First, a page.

Over 200,000 Counterfeit Pokemon Toys Seized By Customs and Border Protection

United States Customs and Border Protection (CBP) has confiscated more than 200,000 knock-off [...]

United States Customs and Border Protection (CBP) has confiscated more than 200,000 knock-off Pokemon toys over the last month. CBP confiscated 86,000 toys in May, and another 120,000 in June. If the toys were authentic Pokemon figures, CBP estimates that the combined value would have been somewhere in the ballpark of $1.4 million dollars. According to Penn Live, the figures came from Hong Kong, and were going to an address in Snyder County, PA. Counterfeit toys such as these are often painted with lead paint, and lack the kind of safety standards applied to official product releases, making them a danger for unknowing parents and children.

Counterfeit Pokemon toys have been a common sight since the earliest days of the franchise. Knock-offs such as these can often be found at places like comic book and anime conventions, where they are sold in bulk for small amounts of money. Longtime Pokemon fans can usually tell the difference by the level of quality. Knock-off Pokemon toys are often colored incorrectly, and the lead paint applied haphazardly.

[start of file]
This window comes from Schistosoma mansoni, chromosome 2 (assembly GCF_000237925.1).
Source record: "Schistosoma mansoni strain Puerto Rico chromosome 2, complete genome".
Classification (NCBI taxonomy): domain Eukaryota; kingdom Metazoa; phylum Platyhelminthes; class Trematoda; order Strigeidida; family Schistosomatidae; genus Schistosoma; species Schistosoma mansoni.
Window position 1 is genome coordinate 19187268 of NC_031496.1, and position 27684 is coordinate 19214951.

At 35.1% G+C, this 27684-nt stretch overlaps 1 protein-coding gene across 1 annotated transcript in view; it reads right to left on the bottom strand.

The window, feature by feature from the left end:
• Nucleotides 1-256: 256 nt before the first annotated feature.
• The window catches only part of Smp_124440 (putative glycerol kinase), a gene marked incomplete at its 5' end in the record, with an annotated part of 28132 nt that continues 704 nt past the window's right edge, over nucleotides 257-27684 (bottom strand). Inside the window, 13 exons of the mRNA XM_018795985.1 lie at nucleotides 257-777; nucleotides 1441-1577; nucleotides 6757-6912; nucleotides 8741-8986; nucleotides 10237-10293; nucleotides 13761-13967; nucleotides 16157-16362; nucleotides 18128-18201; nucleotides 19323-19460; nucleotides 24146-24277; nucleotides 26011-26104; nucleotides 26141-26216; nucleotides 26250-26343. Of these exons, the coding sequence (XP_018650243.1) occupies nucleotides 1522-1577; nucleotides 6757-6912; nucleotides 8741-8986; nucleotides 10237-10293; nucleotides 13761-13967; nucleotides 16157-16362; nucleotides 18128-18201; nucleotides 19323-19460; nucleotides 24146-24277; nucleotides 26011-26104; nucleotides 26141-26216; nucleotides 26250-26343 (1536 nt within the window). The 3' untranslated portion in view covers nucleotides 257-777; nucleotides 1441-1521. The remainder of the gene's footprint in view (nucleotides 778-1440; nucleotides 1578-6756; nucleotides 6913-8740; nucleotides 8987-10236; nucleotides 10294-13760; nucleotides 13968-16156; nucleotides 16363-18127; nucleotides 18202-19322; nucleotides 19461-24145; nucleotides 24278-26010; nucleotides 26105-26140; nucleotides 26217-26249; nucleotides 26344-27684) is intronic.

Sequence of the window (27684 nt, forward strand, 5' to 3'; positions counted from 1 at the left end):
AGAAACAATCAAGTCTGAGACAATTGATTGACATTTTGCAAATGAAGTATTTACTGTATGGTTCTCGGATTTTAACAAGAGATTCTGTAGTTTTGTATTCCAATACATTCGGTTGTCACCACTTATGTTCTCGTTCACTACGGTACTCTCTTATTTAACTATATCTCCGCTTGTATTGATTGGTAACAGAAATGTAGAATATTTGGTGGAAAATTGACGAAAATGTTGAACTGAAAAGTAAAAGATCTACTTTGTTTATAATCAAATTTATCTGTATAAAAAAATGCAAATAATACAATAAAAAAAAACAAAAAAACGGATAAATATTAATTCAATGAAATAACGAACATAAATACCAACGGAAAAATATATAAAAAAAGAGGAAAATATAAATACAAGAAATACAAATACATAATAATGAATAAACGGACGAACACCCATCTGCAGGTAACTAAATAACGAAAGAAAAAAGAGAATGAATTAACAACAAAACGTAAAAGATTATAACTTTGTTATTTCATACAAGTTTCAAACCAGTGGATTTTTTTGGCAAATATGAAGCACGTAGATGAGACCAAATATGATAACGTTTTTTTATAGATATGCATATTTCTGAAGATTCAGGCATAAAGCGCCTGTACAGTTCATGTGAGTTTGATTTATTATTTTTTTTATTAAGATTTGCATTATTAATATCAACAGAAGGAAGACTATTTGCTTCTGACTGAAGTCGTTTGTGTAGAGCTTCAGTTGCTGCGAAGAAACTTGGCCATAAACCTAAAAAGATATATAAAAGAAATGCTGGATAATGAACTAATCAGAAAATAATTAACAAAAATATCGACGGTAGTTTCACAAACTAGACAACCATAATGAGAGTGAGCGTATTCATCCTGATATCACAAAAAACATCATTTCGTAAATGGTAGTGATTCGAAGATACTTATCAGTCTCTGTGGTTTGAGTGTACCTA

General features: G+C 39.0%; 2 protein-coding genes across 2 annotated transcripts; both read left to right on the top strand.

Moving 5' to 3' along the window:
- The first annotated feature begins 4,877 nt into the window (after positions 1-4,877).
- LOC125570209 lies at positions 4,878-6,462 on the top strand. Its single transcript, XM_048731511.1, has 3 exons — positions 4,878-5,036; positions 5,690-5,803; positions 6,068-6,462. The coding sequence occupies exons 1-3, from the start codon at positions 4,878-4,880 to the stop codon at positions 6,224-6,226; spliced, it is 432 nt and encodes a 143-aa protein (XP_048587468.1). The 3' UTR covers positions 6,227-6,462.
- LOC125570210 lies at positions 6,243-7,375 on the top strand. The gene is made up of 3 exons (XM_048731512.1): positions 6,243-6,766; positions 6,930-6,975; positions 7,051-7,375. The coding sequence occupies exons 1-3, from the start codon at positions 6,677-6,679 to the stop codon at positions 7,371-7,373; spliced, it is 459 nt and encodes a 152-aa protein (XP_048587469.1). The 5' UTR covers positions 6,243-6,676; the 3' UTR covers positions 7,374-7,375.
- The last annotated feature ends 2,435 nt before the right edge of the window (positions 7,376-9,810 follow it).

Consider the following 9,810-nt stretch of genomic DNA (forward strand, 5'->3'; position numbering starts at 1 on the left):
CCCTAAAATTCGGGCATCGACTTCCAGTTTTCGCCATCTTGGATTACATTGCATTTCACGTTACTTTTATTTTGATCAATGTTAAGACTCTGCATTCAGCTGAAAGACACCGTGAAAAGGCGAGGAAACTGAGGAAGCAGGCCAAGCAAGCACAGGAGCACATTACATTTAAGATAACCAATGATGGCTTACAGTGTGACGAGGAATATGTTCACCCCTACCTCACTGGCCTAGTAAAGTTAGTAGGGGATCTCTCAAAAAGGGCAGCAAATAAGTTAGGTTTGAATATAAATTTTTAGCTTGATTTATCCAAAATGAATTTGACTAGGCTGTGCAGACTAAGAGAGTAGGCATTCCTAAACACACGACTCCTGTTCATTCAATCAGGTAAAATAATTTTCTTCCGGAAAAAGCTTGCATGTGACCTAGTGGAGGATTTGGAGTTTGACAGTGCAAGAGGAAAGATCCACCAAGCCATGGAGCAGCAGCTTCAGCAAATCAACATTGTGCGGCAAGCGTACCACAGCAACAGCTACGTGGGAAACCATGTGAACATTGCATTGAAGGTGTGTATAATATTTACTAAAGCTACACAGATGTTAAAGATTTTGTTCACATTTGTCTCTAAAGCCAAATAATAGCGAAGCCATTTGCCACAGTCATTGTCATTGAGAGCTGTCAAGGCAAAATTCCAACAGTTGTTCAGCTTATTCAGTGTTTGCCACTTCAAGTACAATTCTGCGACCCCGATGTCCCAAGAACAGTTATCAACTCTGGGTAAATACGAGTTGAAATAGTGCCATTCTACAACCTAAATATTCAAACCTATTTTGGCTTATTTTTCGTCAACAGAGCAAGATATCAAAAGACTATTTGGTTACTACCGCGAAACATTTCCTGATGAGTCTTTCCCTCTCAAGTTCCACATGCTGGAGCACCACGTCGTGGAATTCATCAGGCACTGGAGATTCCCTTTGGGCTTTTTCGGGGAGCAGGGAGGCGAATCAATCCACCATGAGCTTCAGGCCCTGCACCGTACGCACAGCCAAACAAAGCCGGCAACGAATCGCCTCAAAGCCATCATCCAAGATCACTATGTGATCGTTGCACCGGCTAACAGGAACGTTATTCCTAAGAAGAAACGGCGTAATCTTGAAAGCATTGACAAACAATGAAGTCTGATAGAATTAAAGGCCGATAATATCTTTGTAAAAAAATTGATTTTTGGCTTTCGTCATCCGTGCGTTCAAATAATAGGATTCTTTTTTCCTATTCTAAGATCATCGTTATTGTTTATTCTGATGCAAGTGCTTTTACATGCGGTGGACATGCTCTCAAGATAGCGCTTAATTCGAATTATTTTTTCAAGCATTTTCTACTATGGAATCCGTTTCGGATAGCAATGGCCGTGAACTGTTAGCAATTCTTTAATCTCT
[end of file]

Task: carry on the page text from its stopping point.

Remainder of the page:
It's certainly not surprising to see how common counterfeit Pokemon merchandise is after all these years. Nearly 25 years after the release of Pokemon Red and Green, Pokemon remains the highest-grossing media franchise of all-time. The series shows no signs of slowing down, either. As of May, Pokemon Sword and Shield sold 17.37 million copies combined on Nintendo Switch. The game released in November, and is currently the fourth best-selling title in the franchise. Given the fact that Pokemon games tend to have long shelf-lives, it seems likely that Sword and Shield could overtake other games in the series in due time.

Of course, sales of Pokemon Sword and Shield will likely increase with the upcoming release of the game's expansions. June 17th will see the debut of the Isle of Armor expansion, while The Crown Tundra expansion is expected to release later in 2020. Earlier today, The Pokemon Company announced a news presentation for June 17th which should reveal more information about the future of the franchise.

As Pokemon's popularity continues to increase, it seems likely that counterfeit Pokemon merchandise will continue to be manufactured. To protect themselves, fans and parents should be wary of purchasing any Pokemon toys of dubious quality.

Have you encountered any counterfeit Pokemon toys? Have you purchased Pokemon knock-offs? Let us know in the comments or share directly on Twitter at @Marcdachamp to talk all things gaming!